The smaller rhododendrons and azaleas are most effective when used boldly in a mass planting. Kurume azaleas or deciduous azaleas should be planted in groups — either mixed or in one colour — for a brilliant display of blooms. The Kurume varieties make a splendid border for a path or driveway, while the deciduous azaleas are particularly attractive with a background of evergreen plants. Such a background shows up the warm autumn tints of the leaves borne by some deciduous varieties.

Many rhododendrons (particularly the larger varieties) are best planted with other plants to ensure the maximum effect during the long periods when evergreen rhododendrons are out of flower, and the deciduous kinds have not yet reached the autumn-colouring stage. The soil which suits rhododen­drons allows for a wide range of plants to be grown with them.

The larger flowered rhododendrons produce such a mass of colour that they should be planted in a very large garden; otherwise they are best used as accent plants among other shrubs and trees. They do not mix with dwarf conifers, but look well in a mixed border of assorted deciduous and evergreen shrubs and trees. Beware of dense‑growing trees which create too much shade, or those with powerful or very shallow root systems.

A massed planting of azaleas under a light canopy of deciduous trees, preferably with a tap root, will make for a very effective combination.

Camellias are also ideal for growing with rhododendrons. Low‑growing plants such as heath or heather, which thrive in acid soil, are also of ornamental value. You can grow many ground‑cover plants, or ferns with fine contrasting foliage, with rhododendrons to provide additional colour.

THE WIDE CHOICE FROM GIANTS TO DWARFS

Because rhododendrons and azaleas range in size from tree‑like giants to prostrate dwarfs, you should decide on the space you have to fill before buying your shrubs.

The size of the plants can vary considerably according to the climate of the area in which they are grown. The heights given here are average figures; in some areas the plants may grow smaller, in others where climate and other growing conditions are ideal, they may grow taller.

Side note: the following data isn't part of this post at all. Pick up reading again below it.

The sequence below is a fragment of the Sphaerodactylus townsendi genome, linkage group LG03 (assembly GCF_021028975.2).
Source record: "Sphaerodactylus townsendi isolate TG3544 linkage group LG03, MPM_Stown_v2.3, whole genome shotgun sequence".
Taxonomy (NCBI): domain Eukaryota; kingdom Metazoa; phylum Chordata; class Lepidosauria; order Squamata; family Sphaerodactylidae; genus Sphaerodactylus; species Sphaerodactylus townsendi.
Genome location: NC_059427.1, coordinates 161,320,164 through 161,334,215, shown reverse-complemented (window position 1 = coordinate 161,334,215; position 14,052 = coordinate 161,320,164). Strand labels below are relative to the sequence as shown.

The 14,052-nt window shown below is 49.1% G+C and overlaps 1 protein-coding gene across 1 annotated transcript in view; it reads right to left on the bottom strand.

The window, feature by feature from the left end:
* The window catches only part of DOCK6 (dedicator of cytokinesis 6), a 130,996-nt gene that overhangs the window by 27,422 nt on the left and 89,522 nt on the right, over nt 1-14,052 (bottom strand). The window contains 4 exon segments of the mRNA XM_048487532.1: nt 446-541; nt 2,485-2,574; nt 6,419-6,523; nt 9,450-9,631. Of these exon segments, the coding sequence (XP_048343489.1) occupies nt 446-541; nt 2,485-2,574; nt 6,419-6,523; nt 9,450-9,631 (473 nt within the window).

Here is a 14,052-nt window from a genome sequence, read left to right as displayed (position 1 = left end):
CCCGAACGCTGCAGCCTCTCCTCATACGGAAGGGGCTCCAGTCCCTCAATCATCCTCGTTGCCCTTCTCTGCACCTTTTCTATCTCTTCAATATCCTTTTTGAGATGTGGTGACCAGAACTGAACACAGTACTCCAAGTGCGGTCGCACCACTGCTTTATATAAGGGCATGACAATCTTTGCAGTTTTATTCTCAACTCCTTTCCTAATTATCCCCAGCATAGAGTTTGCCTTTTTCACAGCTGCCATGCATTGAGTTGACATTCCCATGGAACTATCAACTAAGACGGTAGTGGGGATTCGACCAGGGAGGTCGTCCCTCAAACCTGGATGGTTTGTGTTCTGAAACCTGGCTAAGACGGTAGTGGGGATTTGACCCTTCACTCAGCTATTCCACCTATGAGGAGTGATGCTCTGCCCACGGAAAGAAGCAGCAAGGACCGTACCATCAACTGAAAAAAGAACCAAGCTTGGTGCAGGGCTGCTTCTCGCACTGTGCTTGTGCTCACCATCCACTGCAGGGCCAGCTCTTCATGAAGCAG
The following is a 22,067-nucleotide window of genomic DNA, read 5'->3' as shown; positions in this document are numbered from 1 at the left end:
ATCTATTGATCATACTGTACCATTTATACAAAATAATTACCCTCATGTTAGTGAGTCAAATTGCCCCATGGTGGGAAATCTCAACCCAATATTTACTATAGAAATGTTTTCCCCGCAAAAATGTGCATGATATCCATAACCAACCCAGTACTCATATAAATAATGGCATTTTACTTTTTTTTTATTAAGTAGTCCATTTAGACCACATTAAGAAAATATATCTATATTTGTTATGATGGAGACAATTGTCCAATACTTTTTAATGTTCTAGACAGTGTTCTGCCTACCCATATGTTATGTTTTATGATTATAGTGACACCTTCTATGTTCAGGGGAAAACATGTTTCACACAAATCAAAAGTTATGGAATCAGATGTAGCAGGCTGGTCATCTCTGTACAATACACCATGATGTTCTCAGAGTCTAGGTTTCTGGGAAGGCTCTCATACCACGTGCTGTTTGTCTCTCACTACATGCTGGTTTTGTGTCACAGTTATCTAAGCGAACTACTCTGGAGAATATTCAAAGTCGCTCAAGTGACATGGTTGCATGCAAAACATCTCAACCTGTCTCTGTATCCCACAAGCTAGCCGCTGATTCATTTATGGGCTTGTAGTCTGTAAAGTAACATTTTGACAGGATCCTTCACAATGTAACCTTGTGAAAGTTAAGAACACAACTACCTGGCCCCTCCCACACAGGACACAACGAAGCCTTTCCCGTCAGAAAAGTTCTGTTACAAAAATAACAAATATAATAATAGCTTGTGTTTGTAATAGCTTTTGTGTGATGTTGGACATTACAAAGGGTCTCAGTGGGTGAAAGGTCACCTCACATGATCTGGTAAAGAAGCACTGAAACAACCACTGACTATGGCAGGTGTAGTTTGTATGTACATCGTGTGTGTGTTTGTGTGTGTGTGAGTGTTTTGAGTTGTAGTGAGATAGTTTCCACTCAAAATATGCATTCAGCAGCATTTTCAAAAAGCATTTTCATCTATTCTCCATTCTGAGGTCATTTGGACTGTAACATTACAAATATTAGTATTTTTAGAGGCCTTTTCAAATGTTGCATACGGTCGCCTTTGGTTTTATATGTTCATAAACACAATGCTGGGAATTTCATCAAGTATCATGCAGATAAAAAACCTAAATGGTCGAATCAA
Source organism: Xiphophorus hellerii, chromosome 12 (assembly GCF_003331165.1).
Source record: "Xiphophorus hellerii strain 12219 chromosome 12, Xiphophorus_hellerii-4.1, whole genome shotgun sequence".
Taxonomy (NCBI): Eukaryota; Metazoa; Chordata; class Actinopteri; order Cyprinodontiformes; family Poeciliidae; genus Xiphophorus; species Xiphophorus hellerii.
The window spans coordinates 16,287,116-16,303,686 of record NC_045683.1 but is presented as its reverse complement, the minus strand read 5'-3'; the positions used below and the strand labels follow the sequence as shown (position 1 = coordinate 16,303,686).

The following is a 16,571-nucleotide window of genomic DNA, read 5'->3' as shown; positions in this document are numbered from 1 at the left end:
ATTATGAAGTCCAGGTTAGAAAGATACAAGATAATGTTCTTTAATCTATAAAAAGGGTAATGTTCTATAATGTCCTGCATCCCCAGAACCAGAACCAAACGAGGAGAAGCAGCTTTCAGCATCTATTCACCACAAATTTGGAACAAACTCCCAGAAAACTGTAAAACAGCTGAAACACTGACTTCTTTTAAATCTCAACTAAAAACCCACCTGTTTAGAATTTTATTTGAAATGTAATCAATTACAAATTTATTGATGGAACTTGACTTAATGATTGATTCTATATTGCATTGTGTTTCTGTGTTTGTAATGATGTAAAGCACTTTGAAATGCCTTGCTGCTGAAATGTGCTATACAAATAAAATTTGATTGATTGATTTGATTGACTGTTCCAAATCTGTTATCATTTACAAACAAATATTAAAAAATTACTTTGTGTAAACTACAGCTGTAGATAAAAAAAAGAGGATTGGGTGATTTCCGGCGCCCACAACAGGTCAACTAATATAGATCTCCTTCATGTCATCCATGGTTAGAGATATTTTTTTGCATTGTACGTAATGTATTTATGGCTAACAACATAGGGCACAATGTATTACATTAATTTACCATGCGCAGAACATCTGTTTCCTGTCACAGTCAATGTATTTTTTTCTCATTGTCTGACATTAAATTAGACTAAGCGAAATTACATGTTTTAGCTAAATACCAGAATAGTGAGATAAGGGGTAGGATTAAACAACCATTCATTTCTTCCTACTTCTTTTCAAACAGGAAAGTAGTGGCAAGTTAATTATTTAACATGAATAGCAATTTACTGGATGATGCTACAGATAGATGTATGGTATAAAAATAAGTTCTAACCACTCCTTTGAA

Tree‑like plants (over 4,5m) The biggest rhododendrons are evergreens which grow to 6m and more. They are suitable only for large gardens where their vigorous growth will not be restricted. Rhododendron ponticum does well in regions with mild winters. It has mauve flowers which appear in early to late spring.

Large bushes (2‑4,5m) Evergreens suited for smaller gardens include many varieties derived from Rhododendron indicum: ‘Magenta’ (deep magenta), ‘Grandiflora Alba’ (white), ‘Flambeau’ (brick red), ‘Stella’ (red), ‘Multiflora’ (salmon pink), ‘Reine de Pays Bas’ (rich violet‑pink with white margin).

Medium shrubs (1‑2,5m) The deciduous azaleas are all medium‑sized bushes, which make them popular in gardens of average size, but they do not do well in areas with hot summers and mild winters. The Exbury hybrids give a wide range of colours, from yellow to delicate pinks.

Small bushes (60cm‑1m) Two attractive Australian‑raised hybrids are ‘Little Girl’ (pale pink flowers) and ‘Only One Earth’ (cerise red flowers). Some favourites of the evergreen azaleas in this group are: ‘Claude Goyet’ (red, very large double), ‘Madame Moreau’ (double pink with frilly white margins), ‘Red Wing’ (cerise red), ‘Souvenir de Prince Albert’ (soft rose-pink, edged white), ‘Temperance’ (lilac mauve), ‘Violaceae’ (rich violet-purple). The evergreen azaleas of the Kurume or Indica groups are particularly suitable for small to medium‑sized gardens, and are well suited to warm climates. Both groups are commonly grown in temperate zones from humid coastal areas to the cooler highlands.

Indicas are usually large‑flowered varieties, while. the flower’s of Kurume azaleas are comparatively small. ‘Albert and Elizabeth’ (double white with a rose margin) and ‘Pink Pearl’ (double light pink) are popular Indica types. ‘Snowflake’ (white flowers) and ‘Coral Bells’ (pink flowers) are Kurume plants, and bear masses of blooms in mid‑ to late spring.

Dwarf bushes (30‑60cm) Dwarf evergreen hybrids, suitable for rock gardens, pots or tubs, include ‘Ambrosius’ (bright red flowers), ‘Gretel’ (silvery pink cyclamen edge) and ‘Madame Auguste Haerrens’ (soft pink‑edged white).

Watch for future posts which will deal with cultivation of, and care for Rhododendrons and Azaleas, as well as the pests and diseases that sometimes afflict these beautiful shrubs.